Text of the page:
Findings cited in all of the chapters came from electronic database searches of research articles published in English. Within those searches, priority was given to systematic literature reviews and to findings that were replicated by multiple controlled trials. However, many important issues in prevention, treatment, recovery, and health care systems have not yet been examined in rigorous controlled trials, or are not appropriate for such research designs. In these cases, the best available evidence was cited and labeled according to the reporting conventions published by the CDC:1
- Well-supported: Evidence derived from multiple controlled trials or large-scale population studies.
- Supported: Evidence derived from rigorous but fewer or smaller trials or restricted samples.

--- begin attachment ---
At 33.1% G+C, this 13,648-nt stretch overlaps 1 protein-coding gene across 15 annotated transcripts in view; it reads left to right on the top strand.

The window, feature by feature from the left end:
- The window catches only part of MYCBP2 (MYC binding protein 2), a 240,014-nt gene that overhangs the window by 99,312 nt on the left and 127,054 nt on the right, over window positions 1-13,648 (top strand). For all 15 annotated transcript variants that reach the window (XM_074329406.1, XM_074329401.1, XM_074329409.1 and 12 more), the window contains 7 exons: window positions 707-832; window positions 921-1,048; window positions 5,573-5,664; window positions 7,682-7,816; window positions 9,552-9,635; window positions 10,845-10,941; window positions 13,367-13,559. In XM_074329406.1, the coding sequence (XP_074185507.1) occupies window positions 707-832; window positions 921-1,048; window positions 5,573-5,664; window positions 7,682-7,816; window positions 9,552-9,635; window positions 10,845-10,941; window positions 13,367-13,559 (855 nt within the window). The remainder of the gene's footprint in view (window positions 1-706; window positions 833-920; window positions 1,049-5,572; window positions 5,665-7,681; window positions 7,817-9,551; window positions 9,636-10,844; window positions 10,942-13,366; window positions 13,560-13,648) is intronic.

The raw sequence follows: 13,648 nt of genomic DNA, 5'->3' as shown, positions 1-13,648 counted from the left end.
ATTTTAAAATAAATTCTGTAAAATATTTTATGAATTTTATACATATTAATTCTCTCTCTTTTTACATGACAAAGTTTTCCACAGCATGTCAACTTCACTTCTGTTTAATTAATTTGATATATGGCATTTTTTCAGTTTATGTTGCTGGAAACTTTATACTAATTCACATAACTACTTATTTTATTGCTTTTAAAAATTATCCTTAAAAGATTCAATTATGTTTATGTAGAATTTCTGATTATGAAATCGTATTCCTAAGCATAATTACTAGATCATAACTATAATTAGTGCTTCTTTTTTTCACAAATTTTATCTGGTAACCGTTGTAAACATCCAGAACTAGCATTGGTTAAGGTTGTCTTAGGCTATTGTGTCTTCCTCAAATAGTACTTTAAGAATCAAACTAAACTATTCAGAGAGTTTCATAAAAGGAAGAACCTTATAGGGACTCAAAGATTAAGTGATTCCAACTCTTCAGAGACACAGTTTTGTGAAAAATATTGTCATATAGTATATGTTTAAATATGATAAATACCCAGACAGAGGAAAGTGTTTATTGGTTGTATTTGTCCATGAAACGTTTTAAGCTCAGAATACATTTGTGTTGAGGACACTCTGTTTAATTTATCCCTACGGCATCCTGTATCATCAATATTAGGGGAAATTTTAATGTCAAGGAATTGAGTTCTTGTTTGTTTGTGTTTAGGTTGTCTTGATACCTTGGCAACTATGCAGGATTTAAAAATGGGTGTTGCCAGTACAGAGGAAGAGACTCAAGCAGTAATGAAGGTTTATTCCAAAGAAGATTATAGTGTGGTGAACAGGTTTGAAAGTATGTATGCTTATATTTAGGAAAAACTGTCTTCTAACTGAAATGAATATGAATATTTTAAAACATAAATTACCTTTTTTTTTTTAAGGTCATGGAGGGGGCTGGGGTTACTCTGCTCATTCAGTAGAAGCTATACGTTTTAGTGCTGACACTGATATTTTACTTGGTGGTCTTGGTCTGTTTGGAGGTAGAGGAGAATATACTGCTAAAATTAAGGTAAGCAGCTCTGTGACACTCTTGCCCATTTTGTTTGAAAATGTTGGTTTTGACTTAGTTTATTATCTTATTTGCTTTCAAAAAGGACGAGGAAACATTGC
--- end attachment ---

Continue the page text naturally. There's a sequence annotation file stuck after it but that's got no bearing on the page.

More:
- Promising: Findings that do not derive from rigorously controlled studies but that nonetheless make practical or clinical sense and are widely practiced.
In cases in which evidence was based on findings of neurobiological research, the CDC standards were adapted.
A summary of the key findings appears at the beginning of each chapter. The key findings highlight what is currently known from available research about the chapter topic, as well as the strength of the evidence. As with the rest of the Report, the key findings are not intended to be exhaustive, but are instead considered the important “take-aways” from each chapter. Readers interested in a fuller discussion of the topics are encouraged to read the chapters in their entirety.
The following sections provide key findings of each of the chapters in the Report:
1. Puddy, R. W., & Wilkins, N. (2011). Understanding evidence Part 1: Best available research evidence. A guide to the continuum of evidence of effectiveness. Atlanta, GA: Centers for Disease Control and Prevention